Wool Sweater: Butterick 6388

BRRRR… it’s cold outside!  So I hear.  In reality, I’m sitting in shorts and a tee with the window open listening to the crickets.  Phenomenal Florida weather.  But I’m going to the land of ice and snow – and when I looked through my winter clothes, I realized I was in need.

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I purchased Butterick 6388 for the collar, and fully intended to make a dress (view D).  I’ve been on the fence about it-I will make it, but I’m not sure about wool.  I made view C for my trip to Colorado.  This is an easy project.

The fabric:  a Mark Jacobs wool doubleknit I purchased from Marcy Tilton in 2011.  Actually, it’s a remnant – I originally paired it with a red knit to make Vogue 1313 (DKNY).  I still have the dress, but I almost always feel like a Trekkie in it.  The quality of the fabric is amazing, and I love the heathered black.  I managed to eke out the top (view C) on about a yard and a quarter.  I did have to piece the collar – not enough space for a fold – adding a center back seam to the back of the collar.  The recommended fabric for this is sweatshirt fleece or french terry.

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Close-up of the front collar; I added top-stitching.

What I changed:  Not too much, actually.  I did top stitch every seam except the side seams to help keep the seams flat – wool double knit can be thick.

Construction and instructions:  The instructions are perfectly fine.  Again, this is pretty easy.  I did add the top stitching.

I have found that Butterick patterns (more so than McCall or Vogue) tend to have a lot of ease – particularly on anything sized XS-S-M.  By the measurements, I should have made the medium (size 12/14).  But I tend to the smaller size of 12 in the shoulders.  I cut the small, but stitched 3/8″ seams at the sides/arm; everywhere else is the traditional 5/8″.  I used my straight-stitch machine, serging after the fact (since I was fitting as I went).  I think my decision was the right one, as the fit is spot on for me.

The top hits right at the hip.  When I tissue fit, I knew I should add two inches to the length since I’m long-waisted.  There is very little shape to this dress, so where the waist hit didn’t matter so much for the top.  I will add it for the dress.

Front and back views, overexposed to show the black, and the dropped sleeves.

What I learned:   I’d forgotten how warm this fabric is!  I won’t get much wear from this here – but it’s cute/casual/sporty. I like it, even thought it’s not much more than a sweatshirt with a fun collar.  I need to be very selective about my wool double knit purchases since I really don’t need any in my wardrobe.  It also means that I don’t have a fabric for the dress. I originally planned to do this in a grey wool double knit purchased at the same time…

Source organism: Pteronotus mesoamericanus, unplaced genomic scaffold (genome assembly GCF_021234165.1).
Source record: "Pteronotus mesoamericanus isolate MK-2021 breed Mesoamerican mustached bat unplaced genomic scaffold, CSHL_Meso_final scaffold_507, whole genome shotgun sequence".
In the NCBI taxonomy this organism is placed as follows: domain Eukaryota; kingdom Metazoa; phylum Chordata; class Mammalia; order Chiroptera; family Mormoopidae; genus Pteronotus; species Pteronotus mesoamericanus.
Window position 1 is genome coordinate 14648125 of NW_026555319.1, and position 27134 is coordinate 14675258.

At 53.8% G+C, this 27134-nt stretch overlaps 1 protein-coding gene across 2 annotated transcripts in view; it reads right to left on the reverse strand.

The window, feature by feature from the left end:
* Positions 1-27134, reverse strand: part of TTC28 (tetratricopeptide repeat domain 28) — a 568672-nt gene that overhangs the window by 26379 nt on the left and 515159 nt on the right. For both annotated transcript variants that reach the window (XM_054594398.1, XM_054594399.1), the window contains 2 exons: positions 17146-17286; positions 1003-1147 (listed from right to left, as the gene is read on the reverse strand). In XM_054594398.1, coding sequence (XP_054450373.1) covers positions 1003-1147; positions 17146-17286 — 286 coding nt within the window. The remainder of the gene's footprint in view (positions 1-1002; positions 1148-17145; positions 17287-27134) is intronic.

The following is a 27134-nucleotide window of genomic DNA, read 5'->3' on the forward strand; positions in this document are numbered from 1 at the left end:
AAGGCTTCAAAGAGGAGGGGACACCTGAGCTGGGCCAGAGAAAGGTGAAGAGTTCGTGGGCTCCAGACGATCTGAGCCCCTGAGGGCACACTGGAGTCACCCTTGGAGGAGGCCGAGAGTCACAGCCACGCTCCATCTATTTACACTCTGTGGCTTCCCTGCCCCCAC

Up next:   I’ve been really busy – who isn’t.  BUT I FINISHED THE RUCCI SUIT!  Yes, I finished it a week or so ago.  I didn’t like the pictures on the dress form, so I’m waiting for a chance for someone to take pictures with me wearing it.  I also made an orange silk jacquard midi pencil skirt, but haven’t had time to blog about it yet.  What to sew? I’m thinking the Paco Peralta with the short sleeved jacket, or a vintage Guy Laroche suit, or a lace dress… but no sewing while at my in-laws.

 

 

FINALLY, the Tilton Raincoat (Vogue 8934)

This is a project that started, in some sense, when the pattern was released in 2013, and I still lived in DC.  I bought the pattern and the fabric right away.  Then I hedged on lining, which I finally bought a year ago.  At that time I sewed right up to step 26 of 35, and put it away.  Then every excuse in the book couldn’t get me to start again.  Then when I did a month ago, I procrastinated.  Hurricanes, work, the fact that it doesn’t rain here in the fall, etc. What was it really?  I hate making machine buttonholes.

I made the plain coat, version B, in a size small.  I would normally wear a size 12 (medium) but this felt big when tissue-fitting, and I’m not likely to wear heavy layers with it.  Here in Florida, it’s a winter coat more that a light raincoat.

After I took these pictures, I realized I did a terrible job pressing those darts.  Must fix.

The Fabric:  A long sold out nylon supplex, that I purchased from Marcy Tilton’s on line store. This a tightly woven synthetic, that should repel water. It is one she recommended for the coat.  I like the color, but the fabric was challenging – a hard fabric, difficult to hand sew (i.e., hems), difficult to press.  The lining was also Marcy Tilton, also sold out, a black Valentino synthetic.  It was fine for the project.